restricted access Real Folks: Race and Genre in the Great Depression by Sonnet Retman (review)
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Reviewed by
Sonnet Retman. Real Folks: Race and Genre in the Great Depression. Durham: Duke UP, 2011. 322pp.

In her Real Folks: Race and Genre in the Great Depression, Sonnet Retman examines the representation of “the folk” during the Great Depression. During this period the proper representation of the folk, seen as possessing “the ‘raw stuff’ with which to remake American identity” (1), was fought over by authors from across the political spectrum. In concentrating on representations of the folk in works of the left, in particular the Popular Front left, Retman is doing nothing new. Amongst others, Alan Wald, Barbara Foley, James Smethurst, and Bill V. Mullen have extensively explored the literary and documentary works on the folk produced by authors on the left in this period. Yet Retman’s argument that we have missed the connection between satire and documentary in our representation of the left’s interest in and portrayal of the folk is intriguing and ultimately convincing.

The book analyzes two satirical works, George Schuyler’s Black No More (1931) and Nathanial West’s A Cool Million (1934); two documentary works, the Federal Writers’ Project’s Florida: a Guide to the Southernmost State (1939) and Zora Neale Hurston’s Mules and Men (1935); and one movie, Preston Sturges’s Sullivan’s Travels (1941), as well as offering an afterpiece on the Coen brothers’ O Brother, Where Art Thou? (2000). The basic premise of the book is that together these exemplify a hybrid genre, which “formed a site of theorizing in which conventional epistemologies of the folk were both staged and queried” (4). In other words, these works create and question representations of the folk as authentic and truly American. On top of that premise, Retman presents a dialectic (although she does not use that word) in which on the one hand, the satirical works are [End Page 877] “modernist burlesque” (5), aimed at disturbing our easy acceptance of the folk as authentic rather than produced by their representation in popular culture, and on the other, the documentaries are “signifying ethnography” (5), showing the authors and readers involved in defining and delineating who and what constitutes the folk.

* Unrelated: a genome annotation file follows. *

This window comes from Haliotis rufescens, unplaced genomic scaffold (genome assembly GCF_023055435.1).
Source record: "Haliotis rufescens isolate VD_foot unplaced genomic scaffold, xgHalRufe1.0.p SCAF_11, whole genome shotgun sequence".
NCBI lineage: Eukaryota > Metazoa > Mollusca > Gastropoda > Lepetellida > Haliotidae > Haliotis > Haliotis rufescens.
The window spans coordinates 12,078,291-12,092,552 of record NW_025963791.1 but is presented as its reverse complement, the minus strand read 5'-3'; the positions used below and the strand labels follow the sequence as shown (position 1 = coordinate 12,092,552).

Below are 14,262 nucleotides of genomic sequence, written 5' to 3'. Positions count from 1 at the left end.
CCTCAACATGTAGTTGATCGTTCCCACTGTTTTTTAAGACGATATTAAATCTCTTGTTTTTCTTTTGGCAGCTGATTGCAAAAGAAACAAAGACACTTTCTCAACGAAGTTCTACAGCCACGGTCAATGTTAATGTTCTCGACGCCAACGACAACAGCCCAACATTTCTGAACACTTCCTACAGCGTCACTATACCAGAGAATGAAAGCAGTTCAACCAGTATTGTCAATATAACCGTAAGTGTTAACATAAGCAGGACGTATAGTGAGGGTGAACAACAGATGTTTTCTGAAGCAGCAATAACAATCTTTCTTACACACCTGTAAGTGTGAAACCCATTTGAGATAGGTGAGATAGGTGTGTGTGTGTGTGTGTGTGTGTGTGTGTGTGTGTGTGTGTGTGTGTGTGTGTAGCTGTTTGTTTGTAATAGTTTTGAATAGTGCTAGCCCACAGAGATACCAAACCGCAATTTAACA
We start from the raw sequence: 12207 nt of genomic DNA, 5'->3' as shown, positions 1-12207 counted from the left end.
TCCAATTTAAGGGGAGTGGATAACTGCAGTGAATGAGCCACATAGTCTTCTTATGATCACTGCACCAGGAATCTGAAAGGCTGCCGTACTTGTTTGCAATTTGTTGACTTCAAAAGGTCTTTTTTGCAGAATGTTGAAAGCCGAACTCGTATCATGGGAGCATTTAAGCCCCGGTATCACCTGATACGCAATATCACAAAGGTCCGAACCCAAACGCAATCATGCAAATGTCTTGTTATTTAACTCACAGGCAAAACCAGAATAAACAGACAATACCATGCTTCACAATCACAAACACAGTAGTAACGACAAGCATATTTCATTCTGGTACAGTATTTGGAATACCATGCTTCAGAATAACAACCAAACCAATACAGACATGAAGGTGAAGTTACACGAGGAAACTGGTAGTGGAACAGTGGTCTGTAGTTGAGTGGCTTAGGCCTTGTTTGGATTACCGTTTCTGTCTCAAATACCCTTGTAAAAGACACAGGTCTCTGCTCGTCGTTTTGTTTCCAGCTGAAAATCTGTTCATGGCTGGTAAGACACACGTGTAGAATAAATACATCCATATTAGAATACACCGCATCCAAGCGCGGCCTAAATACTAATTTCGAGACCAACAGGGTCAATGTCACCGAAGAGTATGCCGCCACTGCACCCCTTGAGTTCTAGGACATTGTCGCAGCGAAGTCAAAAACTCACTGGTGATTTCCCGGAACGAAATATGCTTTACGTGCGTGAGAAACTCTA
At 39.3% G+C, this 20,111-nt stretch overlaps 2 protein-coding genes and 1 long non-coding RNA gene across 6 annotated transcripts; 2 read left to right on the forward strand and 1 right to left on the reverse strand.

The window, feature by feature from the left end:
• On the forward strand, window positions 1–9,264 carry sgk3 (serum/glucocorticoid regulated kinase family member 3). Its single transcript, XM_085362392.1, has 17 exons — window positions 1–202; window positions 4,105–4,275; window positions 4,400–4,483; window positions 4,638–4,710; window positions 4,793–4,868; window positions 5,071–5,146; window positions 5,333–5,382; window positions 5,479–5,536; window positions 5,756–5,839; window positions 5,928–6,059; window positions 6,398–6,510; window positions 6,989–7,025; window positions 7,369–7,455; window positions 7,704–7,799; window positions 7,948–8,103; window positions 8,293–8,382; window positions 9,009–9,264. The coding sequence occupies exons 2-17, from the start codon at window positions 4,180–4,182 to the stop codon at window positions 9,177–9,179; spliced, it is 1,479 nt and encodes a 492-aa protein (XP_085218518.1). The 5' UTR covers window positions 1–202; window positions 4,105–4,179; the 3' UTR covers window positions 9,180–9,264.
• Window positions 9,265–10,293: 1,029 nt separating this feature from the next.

The section on modernist burlesque succeeds in making the troubling works of West and Schuyler understandable once again. Retman is right in arguing that these novels can only be understood if viewed as challenging stereotypical representations of the folk during the Great Depression. Thus Schuyler’s Black No More “takes up the violent manufacture of race in its more hyperbolic form—passing and blackface—to subvert basic epistemological assumptions about race” and “participates in a central conversation about the African American encounter with the shifting racial and gender coordinates of consumer culture in the interwar period” (70). It is in this light that Schuyler’s disturbing novel takes on meaning and can be seen as connected to the work of others writing in this period. While Retman is careful to limit such connections to the works under discussion and straightforward New Deal documentaries, I would argue that this could and should be extended to such works as Richard Wright’s Native Son and James T. Farrell’s Studs Lonigan trilogy, which also, although not in such a violent fashion, work on challenging the constitution of race and folk.

Retman’s argument about West’s A Cool Million as a sardonic twist on the popular Horatio Alger stories allows us to see the shocking scenes of mutilation and rape as performing the deconstruction of the rags-to-riches model. Particularly powerful is Retman’s analysis of the “one hundred per centum American” whorehouse where West’s heroine Betty ends up (94), showing how “West’s ersatz whorehouse sells America a nostalgia for no period in particular, rather it sells nostalgia itself. He demonstrates in the crassest terms how retroactive conceptions of the preindustrial past emanate from the corporate capitalist present” (95). Thus the construction of the folk, and indeed the authentically American, is shown to be a product of the capitalist present and, in this novel, of the fascist political movement. Yet, while Retman is aware of the antifascist tendency of the novel and shows it to...


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